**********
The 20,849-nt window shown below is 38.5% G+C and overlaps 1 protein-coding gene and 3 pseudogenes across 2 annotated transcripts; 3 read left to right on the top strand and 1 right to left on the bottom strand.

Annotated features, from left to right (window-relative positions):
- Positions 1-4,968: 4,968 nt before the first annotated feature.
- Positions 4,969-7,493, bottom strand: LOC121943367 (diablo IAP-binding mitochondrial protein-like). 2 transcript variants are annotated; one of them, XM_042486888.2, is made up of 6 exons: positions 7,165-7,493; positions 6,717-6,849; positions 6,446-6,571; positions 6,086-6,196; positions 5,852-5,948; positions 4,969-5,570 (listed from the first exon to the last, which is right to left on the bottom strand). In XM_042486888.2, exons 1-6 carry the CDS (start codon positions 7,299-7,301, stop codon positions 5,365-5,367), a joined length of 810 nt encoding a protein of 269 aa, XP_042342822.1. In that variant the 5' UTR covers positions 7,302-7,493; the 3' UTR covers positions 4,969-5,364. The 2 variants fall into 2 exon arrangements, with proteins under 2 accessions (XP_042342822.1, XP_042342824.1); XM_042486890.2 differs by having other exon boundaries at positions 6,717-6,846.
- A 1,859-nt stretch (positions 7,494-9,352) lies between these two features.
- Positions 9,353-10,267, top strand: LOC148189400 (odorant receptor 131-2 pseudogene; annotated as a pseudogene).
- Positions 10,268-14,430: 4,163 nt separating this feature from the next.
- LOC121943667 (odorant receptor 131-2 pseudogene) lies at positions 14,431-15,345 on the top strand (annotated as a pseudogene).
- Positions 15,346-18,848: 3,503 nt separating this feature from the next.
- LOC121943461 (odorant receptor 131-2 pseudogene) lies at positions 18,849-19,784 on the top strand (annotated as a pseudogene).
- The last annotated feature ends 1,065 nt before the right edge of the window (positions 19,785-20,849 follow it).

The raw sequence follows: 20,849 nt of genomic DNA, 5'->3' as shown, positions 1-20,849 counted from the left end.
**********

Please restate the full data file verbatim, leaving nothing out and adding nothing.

The 20,849-nt window shown below is 38.5% G+C and overlaps 1 protein-coding gene and 3 pseudogenes across 2 annotated transcripts; 3 read left to right on the top strand and 1 right to left on the bottom strand.

Annotated features, from left to right (window-relative positions):
- Positions 1-4,968: 4,968 nt before the first annotated feature.
- Positions 4,969-7,493, bottom strand: LOC121943367 (diablo IAP-binding mitochondrial protein-like). 2 transcript variants are annotated; one of them, XM_042486888.2, is made up of 6 exons: positions 7,165-7,493; positions 6,717-6,849; positions 6,446-6,571; positions 6,086-6,196; positions 5,852-5,948; positions 4,969-5,570 (listed from the first exon to the last, which is right to left on the bottom strand). In XM_042486888.2, exons 1-6 carry the CDS (start codon positions 7,299-7,301, stop codon positions 5,365-5,367), a joined length of 810 nt encoding a protein of 269 aa, XP_042342822.1. In that variant the 5' UTR covers positions 7,302-7,493; the 3' UTR covers positions 4,969-5,364. The 2 variants fall into 2 exon arrangements, with proteins under 2 accessions (XP_042342822.1, XP_042342824.1); XM_042486890.2 differs by having other exon boundaries at positions 6,717-6,846.
- A 1,859-nt stretch (positions 7,494-9,352) lies between these two features.
- Positions 9,353-10,267, top strand: LOC148189400 (odorant receptor 131-2 pseudogene; annotated as a pseudogene).
- Positions 10,268-14,430: 4,163 nt separating this feature from the next.
- LOC121943667 (odorant receptor 131-2 pseudogene) lies at positions 14,431-15,345 on the top strand (annotated as a pseudogene).
- Positions 15,346-18,848: 3,503 nt separating this feature from the next.
- LOC121943461 (odorant receptor 131-2 pseudogene) lies at positions 18,849-19,784 on the top strand (annotated as a pseudogene).
- The last annotated feature ends 1,065 nt before the right edge of the window (positions 19,785-20,849 follow it).

The raw sequence follows: 20,849 nt of genomic DNA, 5'->3' as shown, positions 1-20,849 counted from the left end.